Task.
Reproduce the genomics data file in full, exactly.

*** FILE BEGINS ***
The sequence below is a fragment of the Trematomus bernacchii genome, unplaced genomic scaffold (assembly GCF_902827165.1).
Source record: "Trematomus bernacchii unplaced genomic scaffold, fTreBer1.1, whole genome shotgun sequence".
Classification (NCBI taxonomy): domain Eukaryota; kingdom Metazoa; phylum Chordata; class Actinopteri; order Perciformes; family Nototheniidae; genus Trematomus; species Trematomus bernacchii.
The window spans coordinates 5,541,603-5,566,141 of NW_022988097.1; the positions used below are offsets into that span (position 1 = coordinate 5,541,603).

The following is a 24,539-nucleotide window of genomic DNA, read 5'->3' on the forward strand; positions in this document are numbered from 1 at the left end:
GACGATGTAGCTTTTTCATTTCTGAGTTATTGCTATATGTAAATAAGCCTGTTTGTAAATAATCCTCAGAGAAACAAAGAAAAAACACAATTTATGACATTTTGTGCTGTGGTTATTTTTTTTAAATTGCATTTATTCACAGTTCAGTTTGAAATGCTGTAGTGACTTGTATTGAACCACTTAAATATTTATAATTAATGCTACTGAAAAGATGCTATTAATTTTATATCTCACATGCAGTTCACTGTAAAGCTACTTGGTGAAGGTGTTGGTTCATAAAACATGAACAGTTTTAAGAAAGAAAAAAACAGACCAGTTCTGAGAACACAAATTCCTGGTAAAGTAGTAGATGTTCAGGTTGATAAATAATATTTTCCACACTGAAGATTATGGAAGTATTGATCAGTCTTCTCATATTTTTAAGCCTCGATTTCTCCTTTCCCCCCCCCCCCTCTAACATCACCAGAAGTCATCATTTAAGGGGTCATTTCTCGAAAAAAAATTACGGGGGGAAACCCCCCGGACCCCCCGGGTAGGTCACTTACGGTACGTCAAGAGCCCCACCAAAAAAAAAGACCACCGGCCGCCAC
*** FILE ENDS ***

The sequence below is a fragment of the Trematomus bernacchii genome, unplaced genomic scaffold (assembly GCF_902827165.1).
Source record: "Trematomus bernacchii unplaced genomic scaffold, fTreBer1.1, whole genome shotgun sequence".
Classification (NCBI taxonomy): domain Eukaryota; kingdom Metazoa; phylum Chordata; class Actinopteri; order Perciformes; family Nototheniidae; genus Trematomus; species Trematomus bernacchii.
The window spans coordinates 5,541,603-5,566,141 of NW_022988097.1; the positions used below are offsets into that span (position 1 = coordinate 5,541,603).

The following is a 24,539-nucleotide window of genomic DNA, read 5'->3' on the forward strand; positions in this document are numbered from 1 at the left end:
GACGATGTAGCTTTTTCATTTCTGAGTTATTGCTATATGTAAATAAGCCTGTTTGTAAATAATCCTCAGAGAAACAAAGAAAAAACACAATTTATGACATTTTGTGCTGTGGTTATTTTTTTTAAATTGCATTTATTCACAGTTCAGTTTGAAATGCTGTAGTGACTTGTATTGAACCACTTAAATATTTATAATTAATGCTACTGAAAAGATGCTATTAATTTTATATCTCACATGCAGTTCACTGTAAAGCTACTTGGTGAAGGTGTTGGTTCATAAAACATGAACAGTTTTAAGAAAGAAAAAAACAGACCAGTTCTGAGAACACAAATTCCTGGTAAAGTAGTAGATGTTCAGGTTGATAAATAATATTTTCCACACTGAAGATTATGGAAGTATTGATCAGTCTTCTCATATTTTTAAGCCTCGATTTCTCCTTTCCCCCCCCCCCCTCTAACATCACCAGAAGTCATCATTTAAGGGGTCATTTCTCGAAAAAAAATTACGGGGGGAAACCCCCCGGACCCCCCGGGTAGGTCACTTACGGTACGTCAAGAGCCCCACCAAAAAAAAAGACCACCGGCCGCCAC